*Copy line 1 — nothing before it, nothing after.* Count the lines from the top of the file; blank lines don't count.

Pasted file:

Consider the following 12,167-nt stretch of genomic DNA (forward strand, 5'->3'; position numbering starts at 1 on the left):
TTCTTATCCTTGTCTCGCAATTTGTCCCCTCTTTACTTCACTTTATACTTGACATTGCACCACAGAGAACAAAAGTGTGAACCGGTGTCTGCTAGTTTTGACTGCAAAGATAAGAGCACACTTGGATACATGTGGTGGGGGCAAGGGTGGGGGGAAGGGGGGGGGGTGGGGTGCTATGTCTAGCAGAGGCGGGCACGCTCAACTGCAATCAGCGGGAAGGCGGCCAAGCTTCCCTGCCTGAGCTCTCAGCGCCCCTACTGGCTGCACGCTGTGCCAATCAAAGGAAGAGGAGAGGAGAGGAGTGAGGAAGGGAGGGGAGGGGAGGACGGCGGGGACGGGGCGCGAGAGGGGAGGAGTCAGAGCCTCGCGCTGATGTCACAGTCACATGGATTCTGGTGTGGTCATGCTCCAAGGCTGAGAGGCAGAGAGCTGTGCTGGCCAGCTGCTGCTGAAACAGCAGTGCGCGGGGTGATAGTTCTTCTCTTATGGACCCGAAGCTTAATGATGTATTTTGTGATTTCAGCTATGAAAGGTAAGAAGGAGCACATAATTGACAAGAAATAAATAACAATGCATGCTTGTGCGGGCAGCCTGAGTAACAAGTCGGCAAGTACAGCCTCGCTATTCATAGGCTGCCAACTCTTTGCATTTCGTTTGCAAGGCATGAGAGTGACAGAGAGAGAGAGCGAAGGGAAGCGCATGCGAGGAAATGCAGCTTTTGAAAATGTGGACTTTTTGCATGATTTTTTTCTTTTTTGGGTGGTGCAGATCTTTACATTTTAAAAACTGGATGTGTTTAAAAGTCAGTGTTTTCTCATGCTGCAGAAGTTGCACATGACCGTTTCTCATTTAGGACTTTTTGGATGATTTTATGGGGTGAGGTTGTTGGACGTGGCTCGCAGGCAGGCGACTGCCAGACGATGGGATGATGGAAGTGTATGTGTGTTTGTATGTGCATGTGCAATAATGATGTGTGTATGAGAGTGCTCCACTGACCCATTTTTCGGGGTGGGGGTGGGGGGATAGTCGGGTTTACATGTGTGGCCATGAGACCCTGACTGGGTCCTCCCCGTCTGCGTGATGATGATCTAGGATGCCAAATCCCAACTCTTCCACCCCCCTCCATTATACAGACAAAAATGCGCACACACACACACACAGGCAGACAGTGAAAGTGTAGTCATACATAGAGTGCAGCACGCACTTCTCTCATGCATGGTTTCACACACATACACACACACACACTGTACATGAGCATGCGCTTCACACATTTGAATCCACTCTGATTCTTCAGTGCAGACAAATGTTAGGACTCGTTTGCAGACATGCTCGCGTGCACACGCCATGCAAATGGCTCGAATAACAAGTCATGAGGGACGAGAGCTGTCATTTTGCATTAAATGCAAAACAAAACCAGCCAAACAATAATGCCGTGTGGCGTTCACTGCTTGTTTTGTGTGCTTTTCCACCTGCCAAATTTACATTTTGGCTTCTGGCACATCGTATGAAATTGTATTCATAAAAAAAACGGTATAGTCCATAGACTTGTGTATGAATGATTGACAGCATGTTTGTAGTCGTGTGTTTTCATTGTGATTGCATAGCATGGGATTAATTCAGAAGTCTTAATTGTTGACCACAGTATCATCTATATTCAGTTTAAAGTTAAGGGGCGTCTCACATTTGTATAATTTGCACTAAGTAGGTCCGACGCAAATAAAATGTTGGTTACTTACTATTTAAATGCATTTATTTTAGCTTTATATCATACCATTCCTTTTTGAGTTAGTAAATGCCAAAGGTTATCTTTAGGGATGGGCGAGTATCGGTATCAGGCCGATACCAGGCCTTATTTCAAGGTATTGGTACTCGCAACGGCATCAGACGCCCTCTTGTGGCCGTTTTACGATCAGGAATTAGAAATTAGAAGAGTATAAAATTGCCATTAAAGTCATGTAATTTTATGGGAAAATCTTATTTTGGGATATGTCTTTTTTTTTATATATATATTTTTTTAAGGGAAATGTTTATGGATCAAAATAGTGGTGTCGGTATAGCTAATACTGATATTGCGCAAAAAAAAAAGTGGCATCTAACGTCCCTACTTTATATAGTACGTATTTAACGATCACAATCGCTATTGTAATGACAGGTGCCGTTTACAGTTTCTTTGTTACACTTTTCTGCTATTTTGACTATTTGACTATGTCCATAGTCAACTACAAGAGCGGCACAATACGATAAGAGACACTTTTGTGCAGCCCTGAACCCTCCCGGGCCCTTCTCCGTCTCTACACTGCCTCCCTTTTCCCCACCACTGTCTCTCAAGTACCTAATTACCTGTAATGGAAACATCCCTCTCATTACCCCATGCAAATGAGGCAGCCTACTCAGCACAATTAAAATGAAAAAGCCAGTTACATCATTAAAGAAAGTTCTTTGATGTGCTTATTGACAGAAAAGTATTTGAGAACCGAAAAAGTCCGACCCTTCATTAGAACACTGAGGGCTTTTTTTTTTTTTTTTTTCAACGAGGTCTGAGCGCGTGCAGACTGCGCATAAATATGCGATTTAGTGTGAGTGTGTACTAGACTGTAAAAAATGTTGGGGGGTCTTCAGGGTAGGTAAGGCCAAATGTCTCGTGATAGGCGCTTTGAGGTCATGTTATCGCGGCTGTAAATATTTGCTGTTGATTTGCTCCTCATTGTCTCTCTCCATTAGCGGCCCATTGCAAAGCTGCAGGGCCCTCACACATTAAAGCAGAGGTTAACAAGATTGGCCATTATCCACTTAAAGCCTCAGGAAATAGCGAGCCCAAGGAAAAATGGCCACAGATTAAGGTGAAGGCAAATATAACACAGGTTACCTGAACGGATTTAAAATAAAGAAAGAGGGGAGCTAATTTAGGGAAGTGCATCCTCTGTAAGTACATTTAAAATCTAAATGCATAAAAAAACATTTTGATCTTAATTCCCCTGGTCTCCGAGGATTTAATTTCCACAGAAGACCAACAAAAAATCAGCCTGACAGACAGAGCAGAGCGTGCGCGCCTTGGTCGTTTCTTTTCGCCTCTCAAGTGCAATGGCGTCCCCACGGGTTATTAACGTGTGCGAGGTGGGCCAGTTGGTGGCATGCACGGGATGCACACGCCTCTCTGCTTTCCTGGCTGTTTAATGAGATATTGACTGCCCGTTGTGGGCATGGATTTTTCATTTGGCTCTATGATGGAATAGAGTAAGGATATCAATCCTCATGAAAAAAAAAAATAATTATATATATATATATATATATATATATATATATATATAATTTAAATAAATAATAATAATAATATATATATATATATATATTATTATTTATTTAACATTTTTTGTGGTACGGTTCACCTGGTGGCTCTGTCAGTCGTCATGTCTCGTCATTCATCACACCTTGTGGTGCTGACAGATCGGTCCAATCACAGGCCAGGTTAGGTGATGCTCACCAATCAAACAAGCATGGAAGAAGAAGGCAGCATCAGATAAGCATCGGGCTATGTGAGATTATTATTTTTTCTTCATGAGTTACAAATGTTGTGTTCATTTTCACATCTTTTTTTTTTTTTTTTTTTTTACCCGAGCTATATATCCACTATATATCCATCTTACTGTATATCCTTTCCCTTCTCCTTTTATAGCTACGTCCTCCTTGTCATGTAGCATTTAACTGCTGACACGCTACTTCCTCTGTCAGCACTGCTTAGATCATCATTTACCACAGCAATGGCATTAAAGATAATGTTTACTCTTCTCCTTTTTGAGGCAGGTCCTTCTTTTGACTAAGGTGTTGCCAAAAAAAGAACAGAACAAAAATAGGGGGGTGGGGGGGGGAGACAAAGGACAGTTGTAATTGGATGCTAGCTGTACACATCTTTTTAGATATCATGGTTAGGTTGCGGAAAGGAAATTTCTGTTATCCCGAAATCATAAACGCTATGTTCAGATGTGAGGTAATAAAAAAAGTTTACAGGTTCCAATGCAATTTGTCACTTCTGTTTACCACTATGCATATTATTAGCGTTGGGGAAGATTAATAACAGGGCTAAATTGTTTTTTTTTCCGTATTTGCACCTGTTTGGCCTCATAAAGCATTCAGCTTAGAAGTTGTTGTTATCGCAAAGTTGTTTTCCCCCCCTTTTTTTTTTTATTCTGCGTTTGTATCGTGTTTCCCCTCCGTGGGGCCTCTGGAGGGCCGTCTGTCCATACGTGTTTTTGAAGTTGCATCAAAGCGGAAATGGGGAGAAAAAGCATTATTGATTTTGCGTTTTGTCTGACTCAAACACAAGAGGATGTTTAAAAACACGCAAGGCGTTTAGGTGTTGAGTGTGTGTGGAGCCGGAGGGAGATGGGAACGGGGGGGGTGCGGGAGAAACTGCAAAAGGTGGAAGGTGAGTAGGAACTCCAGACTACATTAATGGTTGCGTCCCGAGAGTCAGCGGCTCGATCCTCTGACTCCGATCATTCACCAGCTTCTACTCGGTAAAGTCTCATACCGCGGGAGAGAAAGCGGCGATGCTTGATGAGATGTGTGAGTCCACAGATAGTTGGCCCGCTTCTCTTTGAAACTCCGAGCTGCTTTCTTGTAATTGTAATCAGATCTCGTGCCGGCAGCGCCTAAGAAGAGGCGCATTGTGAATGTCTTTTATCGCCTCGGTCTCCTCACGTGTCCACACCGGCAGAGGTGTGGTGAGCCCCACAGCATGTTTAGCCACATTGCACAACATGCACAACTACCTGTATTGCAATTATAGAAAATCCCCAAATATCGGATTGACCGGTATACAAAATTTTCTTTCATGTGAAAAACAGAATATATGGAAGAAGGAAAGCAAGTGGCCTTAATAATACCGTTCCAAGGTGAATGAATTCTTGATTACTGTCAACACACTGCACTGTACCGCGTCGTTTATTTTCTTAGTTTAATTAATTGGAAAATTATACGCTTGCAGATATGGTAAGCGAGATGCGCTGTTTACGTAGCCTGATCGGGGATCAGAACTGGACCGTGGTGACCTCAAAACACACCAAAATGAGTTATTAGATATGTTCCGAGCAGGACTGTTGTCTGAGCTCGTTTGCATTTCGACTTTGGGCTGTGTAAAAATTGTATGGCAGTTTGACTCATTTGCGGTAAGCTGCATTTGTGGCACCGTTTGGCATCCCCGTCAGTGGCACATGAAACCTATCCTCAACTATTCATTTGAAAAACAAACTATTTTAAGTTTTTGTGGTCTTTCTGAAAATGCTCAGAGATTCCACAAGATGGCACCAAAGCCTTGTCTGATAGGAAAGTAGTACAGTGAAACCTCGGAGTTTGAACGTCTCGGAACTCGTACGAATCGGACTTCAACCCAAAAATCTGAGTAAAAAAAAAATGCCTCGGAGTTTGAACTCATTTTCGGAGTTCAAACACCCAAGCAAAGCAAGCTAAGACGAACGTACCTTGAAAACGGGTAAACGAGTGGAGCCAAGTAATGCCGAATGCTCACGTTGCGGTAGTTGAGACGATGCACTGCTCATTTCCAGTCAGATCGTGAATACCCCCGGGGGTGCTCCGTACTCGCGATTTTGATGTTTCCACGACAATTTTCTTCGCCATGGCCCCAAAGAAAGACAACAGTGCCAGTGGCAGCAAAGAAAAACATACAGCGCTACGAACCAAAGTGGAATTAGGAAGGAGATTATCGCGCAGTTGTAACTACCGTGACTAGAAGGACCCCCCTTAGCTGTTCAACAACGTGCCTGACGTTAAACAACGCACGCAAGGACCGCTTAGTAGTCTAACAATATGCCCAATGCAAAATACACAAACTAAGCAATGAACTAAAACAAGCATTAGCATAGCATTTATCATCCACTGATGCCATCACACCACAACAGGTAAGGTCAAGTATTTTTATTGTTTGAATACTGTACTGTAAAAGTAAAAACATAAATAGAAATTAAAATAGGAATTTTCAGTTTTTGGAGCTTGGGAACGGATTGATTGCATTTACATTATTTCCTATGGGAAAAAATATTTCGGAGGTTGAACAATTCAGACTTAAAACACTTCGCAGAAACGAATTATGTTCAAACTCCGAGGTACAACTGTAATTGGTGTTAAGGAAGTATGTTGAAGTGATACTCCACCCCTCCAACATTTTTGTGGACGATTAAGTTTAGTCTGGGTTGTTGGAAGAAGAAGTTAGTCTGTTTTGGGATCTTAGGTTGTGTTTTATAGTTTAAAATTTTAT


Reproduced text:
Consider the following 12,167-nt stretch of genomic DNA (forward strand, 5'->3'; position numbering starts at 1 on the left):